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Certified Peer Specialists

Certified peer specialists are individuals who have had personal experience of mental illness and are trained to be direct service mental health staff. Minnesota has been offering this service since 2009.

Certified peer specialists offer support and hope to individuals with mental illness by sharing their story and helping them to discover their strengths. Certified peer specialists assist the people they serve by helping break down barriers to community resources and provide encouragement for involvement in community activities that support their goals and interests.

How a Certified Peer Specialist can help

Adding peer services can be transformational to an agency. With support from leadership, the addition of peers to an agency can change the way staff talk to each other and to the people they serve. Peers successfully engage individuals who may be reluctant to receive services. Adding peers to a program’s workforce can free up other mental health staff by running groups, reinforcing skills, and helping the individuals develop their treatment plans.

Certified peer specialists are eligible to provide services as a paid team member with:
  • Adult Rehabilitative Mental Health Services;
  • Assertive Community Treatment;
  • Crisis Residential Services;
  • Intensive Residential Treatment Services; and
  • Mental Health Crisis Services.
In some cases, certified peer specialists are employed in non-direct service roles such as staffing drop in centers and peer support warmline operators. Peers are also eligible to be employed as case manager associates.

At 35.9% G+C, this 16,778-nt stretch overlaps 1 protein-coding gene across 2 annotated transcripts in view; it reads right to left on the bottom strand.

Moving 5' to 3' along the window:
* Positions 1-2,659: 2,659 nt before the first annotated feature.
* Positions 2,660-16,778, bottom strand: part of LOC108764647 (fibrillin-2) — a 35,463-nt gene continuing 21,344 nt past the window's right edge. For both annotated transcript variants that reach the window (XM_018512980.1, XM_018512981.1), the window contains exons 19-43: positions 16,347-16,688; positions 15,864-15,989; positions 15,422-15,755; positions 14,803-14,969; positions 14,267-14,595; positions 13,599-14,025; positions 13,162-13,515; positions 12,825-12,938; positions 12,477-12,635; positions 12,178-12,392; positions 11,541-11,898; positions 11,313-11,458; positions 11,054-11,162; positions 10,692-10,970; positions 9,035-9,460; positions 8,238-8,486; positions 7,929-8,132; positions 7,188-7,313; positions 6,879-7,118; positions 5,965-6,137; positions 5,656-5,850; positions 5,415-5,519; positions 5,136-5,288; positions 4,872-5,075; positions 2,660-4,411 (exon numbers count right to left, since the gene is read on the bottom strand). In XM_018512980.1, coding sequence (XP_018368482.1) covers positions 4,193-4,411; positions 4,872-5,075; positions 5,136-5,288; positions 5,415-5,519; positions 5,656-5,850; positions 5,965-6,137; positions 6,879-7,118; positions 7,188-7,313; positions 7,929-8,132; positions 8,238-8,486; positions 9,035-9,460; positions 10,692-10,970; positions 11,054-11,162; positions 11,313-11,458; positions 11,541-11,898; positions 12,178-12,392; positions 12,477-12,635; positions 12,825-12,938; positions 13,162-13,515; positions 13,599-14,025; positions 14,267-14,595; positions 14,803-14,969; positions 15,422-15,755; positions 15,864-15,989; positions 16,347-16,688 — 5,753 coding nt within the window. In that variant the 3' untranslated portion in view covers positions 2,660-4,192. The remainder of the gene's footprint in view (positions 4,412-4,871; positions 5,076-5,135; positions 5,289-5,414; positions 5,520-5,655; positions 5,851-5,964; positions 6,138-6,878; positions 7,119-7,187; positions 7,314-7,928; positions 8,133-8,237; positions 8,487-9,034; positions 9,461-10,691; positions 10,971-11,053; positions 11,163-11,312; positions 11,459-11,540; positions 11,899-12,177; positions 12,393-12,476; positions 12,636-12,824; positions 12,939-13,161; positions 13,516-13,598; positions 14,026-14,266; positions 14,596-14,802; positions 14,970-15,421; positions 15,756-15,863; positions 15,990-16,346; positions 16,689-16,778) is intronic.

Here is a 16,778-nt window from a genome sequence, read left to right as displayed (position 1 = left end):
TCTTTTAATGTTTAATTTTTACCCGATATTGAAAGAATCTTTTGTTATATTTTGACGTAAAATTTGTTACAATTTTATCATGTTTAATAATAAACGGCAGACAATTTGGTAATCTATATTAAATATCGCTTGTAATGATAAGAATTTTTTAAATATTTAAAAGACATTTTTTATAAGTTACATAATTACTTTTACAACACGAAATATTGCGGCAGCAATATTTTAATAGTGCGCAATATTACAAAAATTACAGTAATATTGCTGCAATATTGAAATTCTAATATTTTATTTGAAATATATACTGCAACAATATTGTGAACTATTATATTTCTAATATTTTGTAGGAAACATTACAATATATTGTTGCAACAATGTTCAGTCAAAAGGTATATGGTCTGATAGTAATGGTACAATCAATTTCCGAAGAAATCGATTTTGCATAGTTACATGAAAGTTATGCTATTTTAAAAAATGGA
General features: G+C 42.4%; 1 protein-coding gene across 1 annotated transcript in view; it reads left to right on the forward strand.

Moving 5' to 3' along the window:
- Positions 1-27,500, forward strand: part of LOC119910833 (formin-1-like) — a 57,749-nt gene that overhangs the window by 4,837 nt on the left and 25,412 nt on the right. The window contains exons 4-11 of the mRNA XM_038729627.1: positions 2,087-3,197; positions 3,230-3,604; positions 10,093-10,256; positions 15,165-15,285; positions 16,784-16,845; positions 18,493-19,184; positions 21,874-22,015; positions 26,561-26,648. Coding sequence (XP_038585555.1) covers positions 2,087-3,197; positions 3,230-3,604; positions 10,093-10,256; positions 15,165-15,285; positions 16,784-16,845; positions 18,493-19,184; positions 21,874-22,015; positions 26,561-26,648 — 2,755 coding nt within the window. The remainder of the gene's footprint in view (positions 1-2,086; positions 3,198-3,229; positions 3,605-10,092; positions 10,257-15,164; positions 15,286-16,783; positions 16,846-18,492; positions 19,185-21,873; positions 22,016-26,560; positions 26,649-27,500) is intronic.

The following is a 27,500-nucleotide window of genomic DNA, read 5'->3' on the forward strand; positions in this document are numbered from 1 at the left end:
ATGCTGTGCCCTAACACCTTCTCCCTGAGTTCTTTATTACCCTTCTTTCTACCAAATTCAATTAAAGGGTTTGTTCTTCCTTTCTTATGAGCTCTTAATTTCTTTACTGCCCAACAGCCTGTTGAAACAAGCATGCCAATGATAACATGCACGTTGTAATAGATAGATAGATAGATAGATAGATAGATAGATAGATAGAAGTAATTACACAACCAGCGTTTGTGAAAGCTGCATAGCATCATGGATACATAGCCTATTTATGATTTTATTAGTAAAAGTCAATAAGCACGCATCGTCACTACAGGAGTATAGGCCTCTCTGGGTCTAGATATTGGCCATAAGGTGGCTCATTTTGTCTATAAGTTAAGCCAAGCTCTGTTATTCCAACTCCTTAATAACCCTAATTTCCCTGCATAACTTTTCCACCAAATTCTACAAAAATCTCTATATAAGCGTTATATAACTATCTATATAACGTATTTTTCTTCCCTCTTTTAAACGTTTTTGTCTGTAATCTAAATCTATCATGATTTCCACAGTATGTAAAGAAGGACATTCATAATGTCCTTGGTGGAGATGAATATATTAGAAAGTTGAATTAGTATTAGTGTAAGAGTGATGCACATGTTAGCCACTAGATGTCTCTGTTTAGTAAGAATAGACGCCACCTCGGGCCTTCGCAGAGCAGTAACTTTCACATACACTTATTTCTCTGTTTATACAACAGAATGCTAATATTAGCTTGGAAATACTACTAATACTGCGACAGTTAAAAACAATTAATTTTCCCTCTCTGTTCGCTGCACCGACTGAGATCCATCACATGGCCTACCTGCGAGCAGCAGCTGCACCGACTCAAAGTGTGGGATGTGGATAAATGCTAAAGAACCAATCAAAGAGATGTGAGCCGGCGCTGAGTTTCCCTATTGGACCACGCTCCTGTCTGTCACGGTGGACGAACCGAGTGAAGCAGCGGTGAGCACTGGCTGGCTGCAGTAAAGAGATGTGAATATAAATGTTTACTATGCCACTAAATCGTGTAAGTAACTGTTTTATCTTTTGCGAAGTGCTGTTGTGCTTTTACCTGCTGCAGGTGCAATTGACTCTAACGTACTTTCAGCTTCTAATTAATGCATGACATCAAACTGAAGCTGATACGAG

How a person becomes a Certified Peer Specialist

In Minnesota, Northland Counseling Center coordinates the application process, trainings and maintain a website for individuals who are interested in learning more about peer services.

Peer Specialists must complete and be prepared to provide documentation to DHS of 30 hours of continuing education in areas of mental health recovery, mental health rehabilitative services and peer support.

For more information, visit Peers Link to Hope.


Mental Health at DHS

The Department of Human Services (DHS) is dedicated to supporting adults, children and youth with a mental illness in their personal journey toward recovery, as well as preventing mental illness whenever possible.

People with mental illness have the same rights as anyone. DHS is committed to making sure individual choice is respected and that people with mental illness are able to live, learn, work, and enjoy life in their community to the best of their ability.

DHS oversees a number of publicly funded programs offering community-based mental health services, creating a continuum of services designed to meet the needs of individuals.

Arrow pointing right with adults on top with list of services and children's on bottom of arrow with list of services. Adult services contain outpatient therapy, ARMHS, Mobile Crisis, Day Treatment / Partial Hospitalization, IRTS / Residential Crisis, ACT, Hospitals, and State Hospitals. Children's services contain Outpatient Therapy, CTSS, Mobile Crisis, Day Treatment / Partial Hospitalization, Intensive Treatment Foster Care, Youth ACT, Residential Treatment, PRTF, and Hospitals.

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